1 March 2006 Bærekraftig økologisk veksthusproduksjon for fremtiden Sustainable ecological greenhouse production for the future økologisk dyrking i veksthus vedvarende energi til veksthus markedsundersøkelse lokalproduserte veksthusgrønnsaker Editor: Kirsty McKinnon, Bioforsk Økologisk / Bioforsk Organic Food and Farming Division
2 Project participants Garðar R. Árnason Landbúnaðarháskóli Íslands/Agricultural University of Iceland Reykjum Ölfusi, 810 Hveragerði, Island Annette Billund Langelandsgade 215, 3th 8200 Århus N, Danmark Charlotte Højberg Vædderens Kvater Esbjerg V. Danmark Connie Larsen Ambraplant Akkerup 63, 5683 Haarby, Danmark Bjørn Ivar Kristoffersen Nygård Hagebruk N-9100 Kvaløysletta, Norge Kirsty McKinnon Bioforsk økologisk N-6630 Tingvoll, Norge Bent Olesen Gammelvej B 1212, Postboks 6, 3921 Narsaq, Grønland Paula Syri School of Renewable Natural Resources Metsäkouluntie FIN Oulu,Finland Et nordisk samarbeidsprosjekt støttet av NordiskInnovationsCenter og Nordisk Atlantsamarbejde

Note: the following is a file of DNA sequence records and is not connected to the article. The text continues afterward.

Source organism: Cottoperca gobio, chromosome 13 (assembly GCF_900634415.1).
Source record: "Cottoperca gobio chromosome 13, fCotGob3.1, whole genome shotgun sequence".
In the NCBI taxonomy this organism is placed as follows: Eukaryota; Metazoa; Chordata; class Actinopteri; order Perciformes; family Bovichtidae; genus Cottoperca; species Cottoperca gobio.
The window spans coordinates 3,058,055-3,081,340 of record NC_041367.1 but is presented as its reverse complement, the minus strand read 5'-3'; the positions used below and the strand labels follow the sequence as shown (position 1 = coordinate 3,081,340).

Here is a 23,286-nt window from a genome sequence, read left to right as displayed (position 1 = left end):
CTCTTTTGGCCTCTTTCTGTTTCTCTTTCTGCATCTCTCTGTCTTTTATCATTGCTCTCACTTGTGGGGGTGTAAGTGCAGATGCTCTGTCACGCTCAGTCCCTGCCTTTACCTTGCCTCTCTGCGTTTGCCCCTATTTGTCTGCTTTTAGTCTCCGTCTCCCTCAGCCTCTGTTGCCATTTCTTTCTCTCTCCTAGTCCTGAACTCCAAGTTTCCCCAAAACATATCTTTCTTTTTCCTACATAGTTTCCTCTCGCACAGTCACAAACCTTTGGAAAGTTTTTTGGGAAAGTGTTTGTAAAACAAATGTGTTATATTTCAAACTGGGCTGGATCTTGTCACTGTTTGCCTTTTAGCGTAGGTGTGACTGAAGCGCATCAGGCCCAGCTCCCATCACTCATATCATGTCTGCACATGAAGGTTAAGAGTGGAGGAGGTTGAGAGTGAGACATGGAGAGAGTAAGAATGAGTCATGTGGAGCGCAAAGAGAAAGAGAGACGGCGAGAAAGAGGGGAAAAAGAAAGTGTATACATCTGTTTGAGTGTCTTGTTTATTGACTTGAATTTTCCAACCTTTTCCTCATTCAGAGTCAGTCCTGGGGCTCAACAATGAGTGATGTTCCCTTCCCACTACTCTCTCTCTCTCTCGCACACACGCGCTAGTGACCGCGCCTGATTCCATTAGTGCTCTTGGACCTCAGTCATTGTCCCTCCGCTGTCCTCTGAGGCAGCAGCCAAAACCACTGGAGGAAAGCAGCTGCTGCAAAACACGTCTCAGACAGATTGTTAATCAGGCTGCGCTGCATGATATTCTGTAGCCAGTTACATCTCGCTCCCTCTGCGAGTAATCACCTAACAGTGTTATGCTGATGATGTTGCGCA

3 Title: Bærekraftig økologisk veksthusproduksjon for fremtiden Sustainable ecological greenhouse production for the future Nordic Innovation Centre project number: Author(s): Kirsty McKinnon (Editor), et al. Institution(s): Bioforsk Økologisk / Bioforsk Organic Food and Farming Division Abstract: The main objective of the project was to promote sustainable greenhouse production in artic/nordic areas. The project has focused on three main subjects: organic greenhouse production systems, consumer attitudes towards locally produced food and a mapping of sustainable energy sources for greenhouse use. Through the project information and knowledge about these themes have been gathered. Within the area of organic greenhouse research, we experience a growing activity although this varies within the participating countries. Still there are several questions to be solved. Developing proper growing media is one of the main questions. In addition, feasible growing regimes (e g growing in the ground soil versus in limited beds) must be developed further and also issues concerning plant protection. In order to map the interest amongst consumers for locally produced greenhouse produce, three market surveys were carried out. There seems to be a trend in all the participating countries that shows an interest or demand for locally and/or organically grown products. There should therefore be a potential for developing new greenhouse enterprises in local communities. To develop more sustainable greenhouse systems it is of utmost importance to implement alternative energy systems based on renewable energy sources. Through the project we have considered various solutions adjusted to the various local conditions. As this is a relatively new focus area, we feel the need for more research and more concise information. We therefore recommend that this work is followed up, also because European governments now prioritise implementation of renewable sources of energy. Topic/NICe Focus Area: Sustainable ecological greenhouse production ISSN: Language: English & Norsk/Norwegian Pages: 104 Key words: Renewable energy for greenhouse production, local produce, consumer attitudes, consumer survey, organic greenhouse production Distributed by: Nordic Innovation Centre Stensberggata 25 NO-0170 Oslo Norway Contact person: Kirsty McKinnon Bioforsk Økologisk / Bioforsk Organic Food and Farming Division N-6630 Tingvoll Tel. (+47)